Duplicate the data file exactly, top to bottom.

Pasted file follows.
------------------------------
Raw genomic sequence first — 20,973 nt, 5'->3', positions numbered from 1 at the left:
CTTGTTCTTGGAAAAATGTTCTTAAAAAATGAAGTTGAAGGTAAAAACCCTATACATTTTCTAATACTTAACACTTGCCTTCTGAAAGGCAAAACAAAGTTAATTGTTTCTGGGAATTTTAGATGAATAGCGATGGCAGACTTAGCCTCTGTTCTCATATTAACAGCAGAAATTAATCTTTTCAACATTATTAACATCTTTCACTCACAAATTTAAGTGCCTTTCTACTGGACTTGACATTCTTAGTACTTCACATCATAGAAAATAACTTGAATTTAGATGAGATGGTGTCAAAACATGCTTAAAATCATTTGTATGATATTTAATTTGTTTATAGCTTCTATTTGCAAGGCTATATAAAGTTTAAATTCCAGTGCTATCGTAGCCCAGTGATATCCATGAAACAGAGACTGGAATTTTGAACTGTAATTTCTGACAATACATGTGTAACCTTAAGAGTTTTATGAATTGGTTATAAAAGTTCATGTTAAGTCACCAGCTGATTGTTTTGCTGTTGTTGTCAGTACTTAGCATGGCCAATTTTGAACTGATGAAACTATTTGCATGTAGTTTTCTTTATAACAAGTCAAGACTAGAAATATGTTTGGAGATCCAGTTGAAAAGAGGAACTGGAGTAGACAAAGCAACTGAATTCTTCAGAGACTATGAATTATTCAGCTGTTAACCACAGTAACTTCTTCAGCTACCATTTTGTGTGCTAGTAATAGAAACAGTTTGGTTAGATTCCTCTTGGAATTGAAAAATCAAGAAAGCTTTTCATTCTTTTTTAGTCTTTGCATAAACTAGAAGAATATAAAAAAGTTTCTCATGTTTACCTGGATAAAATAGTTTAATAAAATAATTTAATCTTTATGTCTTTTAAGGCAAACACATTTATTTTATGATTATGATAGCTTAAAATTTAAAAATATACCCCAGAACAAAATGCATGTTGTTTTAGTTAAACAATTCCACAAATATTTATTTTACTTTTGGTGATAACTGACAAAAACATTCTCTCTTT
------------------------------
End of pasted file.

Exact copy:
Raw genomic sequence first — 20,973 nt, 5'->3', positions numbered from 1 at the left:
CTTGTTCTTGGAAAAATGTTCTTAAAAAATGAAGTTGAAGGTAAAAACCCTATACATTTTCTAATACTTAACACTTGCCTTCTGAAAGGCAAAACAAAGTTAATTGTTTCTGGGAATTTTAGATGAATAGCGATGGCAGACTTAGCCTCTGTTCTCATATTAACAGCAGAAATTAATCTTTTCAACATTATTAACATCTTTCACTCACAAATTTAAGTGCCTTTCTACTGGACTTGACATTCTTAGTACTTCACATCATAGAAAATAACTTGAATTTAGATGAGATGGTGTCAAAACATGCTTAAAATCATTTGTATGATATTTAATTTGTTTATAGCTTCTATTTGCAAGGCTATATAAAGTTTAAATTCCAGTGCTATCGTAGCCCAGTGATATCCATGAAACAGAGACTGGAATTTTGAACTGTAATTTCTGACAATACATGTGTAACCTTAAGAGTTTTATGAATTGGTTATAAAAGTTCATGTTAAGTCACCAGCTGATTGTTTTGCTGTTGTTGTCAGTACTTAGCATGGCCAATTTTGAACTGATGAAACTATTTGCATGTAGTTTTCTTTATAACAAGTCAAGACTAGAAATATGTTTGGAGATCCAGTTGAAAAGAGGAACTGGAGTAGACAAAGCAACTGAATTCTTCAGAGACTATGAATTATTCAGCTGTTAACCACAGTAACTTCTTCAGCTACCATTTTGTGTGCTAGTAATAGAAACAGTTTGGTTAGATTCCTCTTGGAATTGAAAAATCAAGAAAGCTTTTCATTCTTTTTTAGTCTTTGCATAAACTAGAAGAATATAAAAAAGTTTCTCATGTTTACCTGGATAAAATAGTTTAATAAAATAATTTAATCTTTATGTCTTTTAAGGCAAACACATTTATTTTATGATTATGATAGCTTAAAATTTAAAAATATACCCCAGAACAAAATGCATGTTGTTTTAGTTAAACAATTCCACAAATATTTATTTTACTTTTGGTGATAACTGACAAAAACATTCTCTCTTT